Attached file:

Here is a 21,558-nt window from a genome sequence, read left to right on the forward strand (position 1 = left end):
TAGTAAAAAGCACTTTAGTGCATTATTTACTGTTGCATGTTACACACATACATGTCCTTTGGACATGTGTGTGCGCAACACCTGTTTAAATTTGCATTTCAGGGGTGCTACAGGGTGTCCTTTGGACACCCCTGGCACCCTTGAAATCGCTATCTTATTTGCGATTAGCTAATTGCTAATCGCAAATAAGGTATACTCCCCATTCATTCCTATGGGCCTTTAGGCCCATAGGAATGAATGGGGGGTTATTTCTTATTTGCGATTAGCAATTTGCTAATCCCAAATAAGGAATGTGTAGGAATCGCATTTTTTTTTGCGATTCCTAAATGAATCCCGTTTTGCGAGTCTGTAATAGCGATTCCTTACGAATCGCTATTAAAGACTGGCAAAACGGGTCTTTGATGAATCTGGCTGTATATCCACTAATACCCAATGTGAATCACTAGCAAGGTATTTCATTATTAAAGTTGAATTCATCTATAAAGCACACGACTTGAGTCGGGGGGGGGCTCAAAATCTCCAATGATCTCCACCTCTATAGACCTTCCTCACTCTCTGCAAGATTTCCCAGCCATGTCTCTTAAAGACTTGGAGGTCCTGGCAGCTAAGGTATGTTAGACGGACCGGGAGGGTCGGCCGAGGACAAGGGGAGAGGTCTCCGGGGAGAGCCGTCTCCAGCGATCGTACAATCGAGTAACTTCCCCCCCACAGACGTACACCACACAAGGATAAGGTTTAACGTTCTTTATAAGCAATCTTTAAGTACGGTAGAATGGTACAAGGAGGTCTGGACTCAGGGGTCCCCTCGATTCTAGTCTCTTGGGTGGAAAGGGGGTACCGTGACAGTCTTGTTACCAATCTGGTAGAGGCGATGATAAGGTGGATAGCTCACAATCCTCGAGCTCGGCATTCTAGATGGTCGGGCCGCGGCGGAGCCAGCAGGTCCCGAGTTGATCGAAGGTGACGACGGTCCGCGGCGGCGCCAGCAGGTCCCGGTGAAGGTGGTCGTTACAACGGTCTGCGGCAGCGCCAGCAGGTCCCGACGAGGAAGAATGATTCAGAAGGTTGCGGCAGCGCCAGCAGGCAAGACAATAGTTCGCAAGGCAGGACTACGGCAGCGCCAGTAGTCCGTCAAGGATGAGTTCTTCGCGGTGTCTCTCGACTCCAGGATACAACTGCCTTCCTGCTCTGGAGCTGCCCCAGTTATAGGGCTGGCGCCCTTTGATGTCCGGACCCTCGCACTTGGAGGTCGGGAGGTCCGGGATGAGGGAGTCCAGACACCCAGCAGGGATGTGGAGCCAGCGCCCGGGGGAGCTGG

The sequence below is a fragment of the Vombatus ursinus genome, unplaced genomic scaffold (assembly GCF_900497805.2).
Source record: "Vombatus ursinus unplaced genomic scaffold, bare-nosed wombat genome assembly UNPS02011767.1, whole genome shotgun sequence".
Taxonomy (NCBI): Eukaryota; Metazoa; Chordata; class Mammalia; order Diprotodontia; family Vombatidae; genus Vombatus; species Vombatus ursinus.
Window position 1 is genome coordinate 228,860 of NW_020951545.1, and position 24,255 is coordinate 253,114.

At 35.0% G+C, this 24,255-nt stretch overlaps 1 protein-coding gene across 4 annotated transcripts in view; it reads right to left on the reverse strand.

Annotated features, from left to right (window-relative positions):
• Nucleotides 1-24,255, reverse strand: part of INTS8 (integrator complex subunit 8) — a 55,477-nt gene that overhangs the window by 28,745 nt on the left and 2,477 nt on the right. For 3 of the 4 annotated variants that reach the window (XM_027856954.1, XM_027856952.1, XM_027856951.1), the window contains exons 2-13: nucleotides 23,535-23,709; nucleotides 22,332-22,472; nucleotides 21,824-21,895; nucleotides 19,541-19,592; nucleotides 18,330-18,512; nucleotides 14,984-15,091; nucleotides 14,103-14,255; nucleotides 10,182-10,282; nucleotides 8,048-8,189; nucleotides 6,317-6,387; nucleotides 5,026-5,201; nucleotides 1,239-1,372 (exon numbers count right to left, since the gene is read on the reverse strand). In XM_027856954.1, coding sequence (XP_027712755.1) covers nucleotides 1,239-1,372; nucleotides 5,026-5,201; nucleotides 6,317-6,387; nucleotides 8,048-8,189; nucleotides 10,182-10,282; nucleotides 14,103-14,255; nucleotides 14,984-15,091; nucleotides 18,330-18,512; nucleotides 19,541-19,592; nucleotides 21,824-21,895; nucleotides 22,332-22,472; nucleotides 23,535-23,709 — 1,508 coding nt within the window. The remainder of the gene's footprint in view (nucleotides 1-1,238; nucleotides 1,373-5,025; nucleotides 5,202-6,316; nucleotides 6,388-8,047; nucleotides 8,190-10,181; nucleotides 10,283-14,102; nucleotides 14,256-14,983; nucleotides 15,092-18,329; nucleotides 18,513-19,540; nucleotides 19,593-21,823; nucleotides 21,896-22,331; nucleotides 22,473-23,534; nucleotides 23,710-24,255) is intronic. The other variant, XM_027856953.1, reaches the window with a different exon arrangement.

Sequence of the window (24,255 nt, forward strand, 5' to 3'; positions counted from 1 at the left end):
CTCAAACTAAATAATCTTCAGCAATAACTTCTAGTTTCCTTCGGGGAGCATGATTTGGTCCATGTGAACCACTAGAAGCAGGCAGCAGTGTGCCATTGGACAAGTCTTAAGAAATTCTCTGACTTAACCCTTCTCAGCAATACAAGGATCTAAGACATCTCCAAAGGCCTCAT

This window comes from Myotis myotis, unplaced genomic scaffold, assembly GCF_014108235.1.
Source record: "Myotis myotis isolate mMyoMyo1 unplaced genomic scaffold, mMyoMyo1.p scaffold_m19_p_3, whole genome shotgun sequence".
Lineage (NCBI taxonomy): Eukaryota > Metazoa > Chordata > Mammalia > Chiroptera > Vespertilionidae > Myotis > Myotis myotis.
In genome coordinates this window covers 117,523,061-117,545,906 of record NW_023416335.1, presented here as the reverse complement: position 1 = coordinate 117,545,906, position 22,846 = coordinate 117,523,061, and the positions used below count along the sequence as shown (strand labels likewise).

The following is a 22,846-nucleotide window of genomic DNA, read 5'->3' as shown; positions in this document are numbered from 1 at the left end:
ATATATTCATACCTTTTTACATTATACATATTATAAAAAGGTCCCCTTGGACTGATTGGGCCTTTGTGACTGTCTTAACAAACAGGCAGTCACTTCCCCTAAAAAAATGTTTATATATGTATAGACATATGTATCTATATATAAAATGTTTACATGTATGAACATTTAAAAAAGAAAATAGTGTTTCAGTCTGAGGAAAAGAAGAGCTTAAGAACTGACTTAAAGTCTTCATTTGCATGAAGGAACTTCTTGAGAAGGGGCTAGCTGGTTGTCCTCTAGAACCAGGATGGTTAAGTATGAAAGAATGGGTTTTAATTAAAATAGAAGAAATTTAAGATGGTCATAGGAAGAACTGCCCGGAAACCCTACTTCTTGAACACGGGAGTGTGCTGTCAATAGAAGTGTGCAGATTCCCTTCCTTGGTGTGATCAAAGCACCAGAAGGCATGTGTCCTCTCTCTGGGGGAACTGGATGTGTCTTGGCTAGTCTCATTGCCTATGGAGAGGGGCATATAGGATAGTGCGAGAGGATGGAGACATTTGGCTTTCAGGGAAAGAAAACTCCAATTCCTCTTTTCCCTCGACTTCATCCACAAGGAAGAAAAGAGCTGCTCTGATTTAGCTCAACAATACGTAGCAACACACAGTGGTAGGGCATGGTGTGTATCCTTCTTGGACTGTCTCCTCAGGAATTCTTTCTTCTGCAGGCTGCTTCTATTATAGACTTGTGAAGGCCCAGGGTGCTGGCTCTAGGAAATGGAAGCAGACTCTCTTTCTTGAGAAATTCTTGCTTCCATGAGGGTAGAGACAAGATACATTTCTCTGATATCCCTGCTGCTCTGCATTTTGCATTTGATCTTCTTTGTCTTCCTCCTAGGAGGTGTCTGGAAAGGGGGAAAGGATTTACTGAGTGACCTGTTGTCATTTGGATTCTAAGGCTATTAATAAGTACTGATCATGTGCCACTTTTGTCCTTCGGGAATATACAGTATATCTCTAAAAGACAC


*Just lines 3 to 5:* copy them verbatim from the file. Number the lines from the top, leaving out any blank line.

The sequence below is a fragment of the Vombatus ursinus genome, unplaced genomic scaffold (assembly GCF_900497805.2).
Source record: "Vombatus ursinus unplaced genomic scaffold, bare-nosed wombat genome assembly UNPS02011767.1, whole genome shotgun sequence".
Taxonomy (NCBI): Eukaryota; Metazoa; Chordata; class Mammalia; order Diprotodontia; family Vombatidae; genus Vombatus; species Vombatus ursinus.